Paul Celan is revered as the most important European poet of his generation in the twentieth century by almost every living poet in America who knows his work (and there are not many). His influence on American letters has yet to be determined. He is still opening out into the consciousness of western literature in general, and American literature in particular. His poems are like stones just now thrown into the lake of poetry, the rings still moving outward. In his work we hear the silence the Shoah left behind. It is a remarkable achievement.


The idea of silence in poetry was irreversibly changed by the Holocaust. And yet poetry is still taught in the English tradition young poets are required to read, as if arising out of a divine silence. It is a completely outdated model that places profound limitations on younger poets. They are missing a whole range of ideas about art and the spirit of creation, ideas of critical importance to western culture and the poetic art. Poets can no longer afford to ignore European literature in translation if they want to explore the most disturbing questions of the twenty-first century. We cannot stand at the helm of poems by Wordsworth or Eliot or Auden. They are no longer enough.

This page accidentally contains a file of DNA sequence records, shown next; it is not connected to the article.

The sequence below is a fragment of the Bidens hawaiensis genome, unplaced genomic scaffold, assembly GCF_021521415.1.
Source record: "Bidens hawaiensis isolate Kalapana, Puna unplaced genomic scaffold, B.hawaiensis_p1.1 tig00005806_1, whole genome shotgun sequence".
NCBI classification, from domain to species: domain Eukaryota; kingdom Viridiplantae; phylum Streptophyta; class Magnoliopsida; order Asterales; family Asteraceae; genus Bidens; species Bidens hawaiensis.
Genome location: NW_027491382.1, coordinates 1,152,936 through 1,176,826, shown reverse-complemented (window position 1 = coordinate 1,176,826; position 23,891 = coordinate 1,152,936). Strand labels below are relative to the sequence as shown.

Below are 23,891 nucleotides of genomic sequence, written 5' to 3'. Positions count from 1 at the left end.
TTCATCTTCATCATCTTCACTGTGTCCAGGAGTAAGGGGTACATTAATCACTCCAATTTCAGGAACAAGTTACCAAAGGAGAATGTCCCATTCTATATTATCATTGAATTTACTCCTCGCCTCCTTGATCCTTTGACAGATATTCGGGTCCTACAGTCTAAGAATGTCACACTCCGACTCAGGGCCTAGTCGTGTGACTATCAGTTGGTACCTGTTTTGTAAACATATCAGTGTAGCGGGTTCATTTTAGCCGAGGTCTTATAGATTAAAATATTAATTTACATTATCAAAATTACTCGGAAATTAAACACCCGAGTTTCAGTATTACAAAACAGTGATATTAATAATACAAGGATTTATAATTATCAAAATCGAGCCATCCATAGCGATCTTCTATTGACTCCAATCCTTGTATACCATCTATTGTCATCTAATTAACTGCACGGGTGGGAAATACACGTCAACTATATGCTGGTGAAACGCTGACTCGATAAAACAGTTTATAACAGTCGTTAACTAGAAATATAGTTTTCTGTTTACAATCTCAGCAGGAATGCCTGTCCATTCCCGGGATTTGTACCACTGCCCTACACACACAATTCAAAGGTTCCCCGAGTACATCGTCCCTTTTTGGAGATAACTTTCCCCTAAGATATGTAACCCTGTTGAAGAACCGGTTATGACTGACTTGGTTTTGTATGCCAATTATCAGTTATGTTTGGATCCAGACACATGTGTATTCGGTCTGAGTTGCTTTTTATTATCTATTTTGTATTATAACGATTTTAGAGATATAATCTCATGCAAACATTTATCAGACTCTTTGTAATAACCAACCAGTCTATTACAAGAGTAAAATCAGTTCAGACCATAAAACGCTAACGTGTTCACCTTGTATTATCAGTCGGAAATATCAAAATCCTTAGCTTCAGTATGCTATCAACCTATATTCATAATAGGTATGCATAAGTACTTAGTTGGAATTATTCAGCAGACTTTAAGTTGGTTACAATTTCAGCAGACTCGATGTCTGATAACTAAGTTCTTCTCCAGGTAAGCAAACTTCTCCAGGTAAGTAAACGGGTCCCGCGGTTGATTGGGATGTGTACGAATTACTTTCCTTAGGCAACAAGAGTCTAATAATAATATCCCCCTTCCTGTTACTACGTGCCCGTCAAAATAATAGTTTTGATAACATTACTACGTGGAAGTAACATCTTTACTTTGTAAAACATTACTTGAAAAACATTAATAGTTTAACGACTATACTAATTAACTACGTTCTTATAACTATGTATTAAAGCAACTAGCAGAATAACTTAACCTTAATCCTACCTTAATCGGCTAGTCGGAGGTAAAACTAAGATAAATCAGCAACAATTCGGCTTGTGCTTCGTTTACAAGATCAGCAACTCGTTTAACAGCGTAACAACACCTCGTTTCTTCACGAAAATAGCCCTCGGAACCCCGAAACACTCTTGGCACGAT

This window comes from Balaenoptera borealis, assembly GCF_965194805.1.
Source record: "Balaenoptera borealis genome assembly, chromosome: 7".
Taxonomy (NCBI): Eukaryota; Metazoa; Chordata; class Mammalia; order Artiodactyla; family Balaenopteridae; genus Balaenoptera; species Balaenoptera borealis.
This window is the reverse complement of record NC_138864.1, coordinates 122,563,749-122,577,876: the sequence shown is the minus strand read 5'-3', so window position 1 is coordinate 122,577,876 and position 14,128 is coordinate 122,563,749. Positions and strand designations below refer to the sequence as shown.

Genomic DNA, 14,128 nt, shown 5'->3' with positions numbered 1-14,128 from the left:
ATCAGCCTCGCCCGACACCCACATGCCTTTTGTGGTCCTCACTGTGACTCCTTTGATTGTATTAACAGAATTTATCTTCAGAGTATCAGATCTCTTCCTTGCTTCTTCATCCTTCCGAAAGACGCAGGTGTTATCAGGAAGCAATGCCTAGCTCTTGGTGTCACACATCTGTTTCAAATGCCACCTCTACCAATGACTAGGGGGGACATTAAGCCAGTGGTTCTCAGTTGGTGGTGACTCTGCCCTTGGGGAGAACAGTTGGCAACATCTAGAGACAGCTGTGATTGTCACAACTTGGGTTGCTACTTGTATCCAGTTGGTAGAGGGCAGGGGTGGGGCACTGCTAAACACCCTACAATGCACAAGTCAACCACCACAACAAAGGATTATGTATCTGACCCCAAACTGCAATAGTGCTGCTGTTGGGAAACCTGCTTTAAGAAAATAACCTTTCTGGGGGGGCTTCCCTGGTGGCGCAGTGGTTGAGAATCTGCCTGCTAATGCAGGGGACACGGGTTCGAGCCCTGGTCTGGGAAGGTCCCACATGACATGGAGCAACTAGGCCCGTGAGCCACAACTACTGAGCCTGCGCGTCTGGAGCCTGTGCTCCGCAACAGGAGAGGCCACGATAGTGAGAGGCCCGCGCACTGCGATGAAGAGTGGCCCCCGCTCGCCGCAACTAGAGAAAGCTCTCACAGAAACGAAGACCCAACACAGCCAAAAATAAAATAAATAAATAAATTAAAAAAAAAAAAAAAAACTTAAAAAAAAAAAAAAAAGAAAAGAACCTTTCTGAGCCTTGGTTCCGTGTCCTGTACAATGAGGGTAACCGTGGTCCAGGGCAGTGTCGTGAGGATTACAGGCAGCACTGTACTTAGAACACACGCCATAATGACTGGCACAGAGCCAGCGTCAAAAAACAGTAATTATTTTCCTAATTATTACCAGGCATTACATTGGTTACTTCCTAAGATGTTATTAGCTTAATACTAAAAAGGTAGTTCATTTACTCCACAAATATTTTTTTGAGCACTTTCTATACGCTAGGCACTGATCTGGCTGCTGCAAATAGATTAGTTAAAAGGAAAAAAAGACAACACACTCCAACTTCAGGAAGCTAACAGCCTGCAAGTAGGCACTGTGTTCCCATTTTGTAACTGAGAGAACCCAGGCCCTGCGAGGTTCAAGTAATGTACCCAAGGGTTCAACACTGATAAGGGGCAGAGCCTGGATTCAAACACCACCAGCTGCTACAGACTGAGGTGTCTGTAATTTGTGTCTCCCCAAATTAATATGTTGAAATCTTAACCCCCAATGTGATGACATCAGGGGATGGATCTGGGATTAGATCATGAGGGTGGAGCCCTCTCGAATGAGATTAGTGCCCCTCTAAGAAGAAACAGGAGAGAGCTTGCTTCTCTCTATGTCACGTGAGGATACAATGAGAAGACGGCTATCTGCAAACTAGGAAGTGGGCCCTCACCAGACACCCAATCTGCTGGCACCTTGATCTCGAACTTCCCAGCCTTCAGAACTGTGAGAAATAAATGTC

Poems arise now out of noise. To quote Montale from his Nobel acceptance speech in 1975:

"Mass communication, radio, and especially television, have attempted, not without success, to annihilate every possibility of solitude and reflection. Time becomes more rapid, works of a few years ago seem "dated" and the need the artist has to be listened to sooner or later becomes a spasmodic need of the topical, of the immediate."